Quite a number of people are exploring rearing of road runners using intensive systems of production to maximise their productive potential. Indigenous chicken production systems are mostly based on the local scavenging domestic fowl (Gallus domesticus), which predominates in African villages. Sometimes the productivity of these birds is very low, but with proper management practices indigenous chicken can become very productive and have a very good potential for improving the income of the owners. Local chicken breeds are the most abundant livestock species in Zimbabwe. Indigenous chicken are mostly kept under a free range system in small flocks of less than 30 birds. They are more adapted to local conditions than the hybrids but have a lower productivity. Breeding indigenous chicken for improvement of the breed is very feasible for the specialist.



• Meat and eggs are tastier and preferred by most consumers to those obtained from commercial breeds
• Initial investment is less than that needed to keep commercial breeds
• More tolerant of harsh conditions, including diseases, than commercial breeds
• Can be fed on cheap, locally available feeds
• When allowed to range freely, they need little feeding or other care
• Women and youth often control income from chickens
• Droppings are rich in nutrients: can be used for compost making, pond fertilizing and as feed for livestock.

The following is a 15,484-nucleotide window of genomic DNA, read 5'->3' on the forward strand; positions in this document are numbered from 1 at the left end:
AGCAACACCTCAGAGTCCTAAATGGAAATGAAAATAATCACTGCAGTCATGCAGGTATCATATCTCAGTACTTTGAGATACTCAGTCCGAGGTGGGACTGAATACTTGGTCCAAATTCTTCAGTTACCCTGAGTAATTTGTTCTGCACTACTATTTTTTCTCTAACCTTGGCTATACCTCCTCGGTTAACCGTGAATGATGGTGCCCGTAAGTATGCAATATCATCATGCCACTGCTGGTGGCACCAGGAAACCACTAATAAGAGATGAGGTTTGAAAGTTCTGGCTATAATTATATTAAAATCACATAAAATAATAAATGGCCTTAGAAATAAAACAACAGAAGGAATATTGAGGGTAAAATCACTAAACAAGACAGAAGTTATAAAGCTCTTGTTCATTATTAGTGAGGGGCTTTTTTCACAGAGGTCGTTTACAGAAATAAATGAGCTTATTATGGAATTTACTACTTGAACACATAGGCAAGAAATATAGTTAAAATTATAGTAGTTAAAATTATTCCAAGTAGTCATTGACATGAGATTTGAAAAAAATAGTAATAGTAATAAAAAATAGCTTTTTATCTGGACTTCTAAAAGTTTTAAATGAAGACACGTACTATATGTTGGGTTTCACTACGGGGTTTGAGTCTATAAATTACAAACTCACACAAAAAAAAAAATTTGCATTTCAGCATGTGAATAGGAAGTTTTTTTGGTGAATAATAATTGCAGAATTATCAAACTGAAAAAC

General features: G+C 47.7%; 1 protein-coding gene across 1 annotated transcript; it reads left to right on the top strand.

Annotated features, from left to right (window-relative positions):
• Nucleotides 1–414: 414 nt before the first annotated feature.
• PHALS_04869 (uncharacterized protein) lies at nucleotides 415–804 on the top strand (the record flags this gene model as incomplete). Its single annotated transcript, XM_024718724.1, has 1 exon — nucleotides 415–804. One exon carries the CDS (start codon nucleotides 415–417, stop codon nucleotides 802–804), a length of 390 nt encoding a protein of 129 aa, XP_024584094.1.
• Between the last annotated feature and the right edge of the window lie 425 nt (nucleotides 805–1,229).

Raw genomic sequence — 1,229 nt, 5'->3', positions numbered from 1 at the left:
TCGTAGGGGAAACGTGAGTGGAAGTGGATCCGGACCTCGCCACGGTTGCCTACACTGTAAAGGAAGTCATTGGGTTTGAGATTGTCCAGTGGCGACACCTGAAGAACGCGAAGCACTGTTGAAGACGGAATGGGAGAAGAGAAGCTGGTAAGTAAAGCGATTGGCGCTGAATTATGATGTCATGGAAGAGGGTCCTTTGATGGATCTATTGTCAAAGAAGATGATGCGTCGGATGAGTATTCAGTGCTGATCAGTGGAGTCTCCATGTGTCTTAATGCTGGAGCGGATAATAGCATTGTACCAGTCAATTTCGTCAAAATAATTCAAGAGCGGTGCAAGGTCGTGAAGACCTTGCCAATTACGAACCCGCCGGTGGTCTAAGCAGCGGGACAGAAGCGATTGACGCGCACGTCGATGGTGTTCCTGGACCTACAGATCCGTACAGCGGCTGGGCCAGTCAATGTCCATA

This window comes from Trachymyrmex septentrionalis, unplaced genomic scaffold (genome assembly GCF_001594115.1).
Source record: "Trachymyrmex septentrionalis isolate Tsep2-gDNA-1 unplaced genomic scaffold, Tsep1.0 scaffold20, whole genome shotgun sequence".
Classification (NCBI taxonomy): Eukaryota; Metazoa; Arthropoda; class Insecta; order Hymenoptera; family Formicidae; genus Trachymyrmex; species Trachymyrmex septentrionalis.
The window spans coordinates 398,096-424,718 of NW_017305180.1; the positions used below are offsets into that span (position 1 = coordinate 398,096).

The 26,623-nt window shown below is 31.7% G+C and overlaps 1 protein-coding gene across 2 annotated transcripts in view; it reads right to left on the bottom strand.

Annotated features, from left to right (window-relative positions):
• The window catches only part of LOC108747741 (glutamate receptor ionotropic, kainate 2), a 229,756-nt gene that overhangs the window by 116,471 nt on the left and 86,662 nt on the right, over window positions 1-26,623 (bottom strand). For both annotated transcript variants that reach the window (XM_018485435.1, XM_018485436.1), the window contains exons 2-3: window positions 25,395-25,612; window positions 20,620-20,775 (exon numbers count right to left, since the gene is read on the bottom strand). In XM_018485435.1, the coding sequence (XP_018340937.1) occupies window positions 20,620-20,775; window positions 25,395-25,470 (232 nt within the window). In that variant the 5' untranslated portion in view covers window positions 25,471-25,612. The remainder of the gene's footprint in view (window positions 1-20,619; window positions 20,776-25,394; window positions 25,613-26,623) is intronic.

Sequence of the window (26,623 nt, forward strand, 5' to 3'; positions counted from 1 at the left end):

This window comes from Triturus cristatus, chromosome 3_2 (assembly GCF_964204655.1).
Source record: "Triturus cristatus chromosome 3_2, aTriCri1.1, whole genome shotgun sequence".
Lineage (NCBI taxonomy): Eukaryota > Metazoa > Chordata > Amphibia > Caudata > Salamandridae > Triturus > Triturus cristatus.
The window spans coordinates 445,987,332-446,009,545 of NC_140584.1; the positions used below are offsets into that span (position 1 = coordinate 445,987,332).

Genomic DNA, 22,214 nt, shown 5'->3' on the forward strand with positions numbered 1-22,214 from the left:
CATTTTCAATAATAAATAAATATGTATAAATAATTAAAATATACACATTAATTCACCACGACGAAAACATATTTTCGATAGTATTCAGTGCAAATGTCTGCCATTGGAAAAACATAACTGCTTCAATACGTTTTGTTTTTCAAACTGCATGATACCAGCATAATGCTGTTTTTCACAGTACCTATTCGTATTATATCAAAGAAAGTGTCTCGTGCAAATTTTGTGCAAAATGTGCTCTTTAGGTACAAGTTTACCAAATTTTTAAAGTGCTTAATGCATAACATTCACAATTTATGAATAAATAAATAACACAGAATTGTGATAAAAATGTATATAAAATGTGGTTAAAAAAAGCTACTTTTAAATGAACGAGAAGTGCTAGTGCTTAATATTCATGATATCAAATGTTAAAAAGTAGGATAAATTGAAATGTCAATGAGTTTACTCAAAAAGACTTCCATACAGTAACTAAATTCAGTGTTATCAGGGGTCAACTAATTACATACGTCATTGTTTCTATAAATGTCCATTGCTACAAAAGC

• Survival rate of chicks can be increased from 30% to 80%.
• If you hatch your eggs and sell chicks, earnings can be much higher (up to 7-times higher) than if you simply sell the eggs.
• Simultaneous hatching of hens (so all chicks hatch at the same time) makes planning for vaccinations easier.
• By cooperating with neighbours, farmers with small flocks can access vaccines at more affordable rates.
• Planning your production to meet high seasonal demand – such as at Christmas, Easter and other festivals can greatly increase your profits.
• If hens are prevented from hatching their own eggs or brooding chicks, they will start to lay again more quickly – after just 21 days, instead of the usual three months.


• One cock for every 10 hens
• Water and feed containers
• Housing space
• Laying nests
• Carton box with ventilation holes
• Wood shavings, hay or wheat straw for bedding
• Vaccines and drug


• Select a hen that is broody, does not abandon her eggs during hatching and looks after her chicks well.
• Select a healthy, strong cock.

  • Why should housing be provided?

Housing is necessary to protect chicken against predators, thieves, adverse weather (rain, sun, cold winds and low night temperatures) and to provide shelter for egg laying and broody hens. Suitable poultry houses are important for efficient production and management. Poultry houses and shelters vary depending on availability of materials, weather and tradition. Choice of chicken housing should be based on cost, durability and usage. Reserve one square metre per 10 – 12 adult birds.

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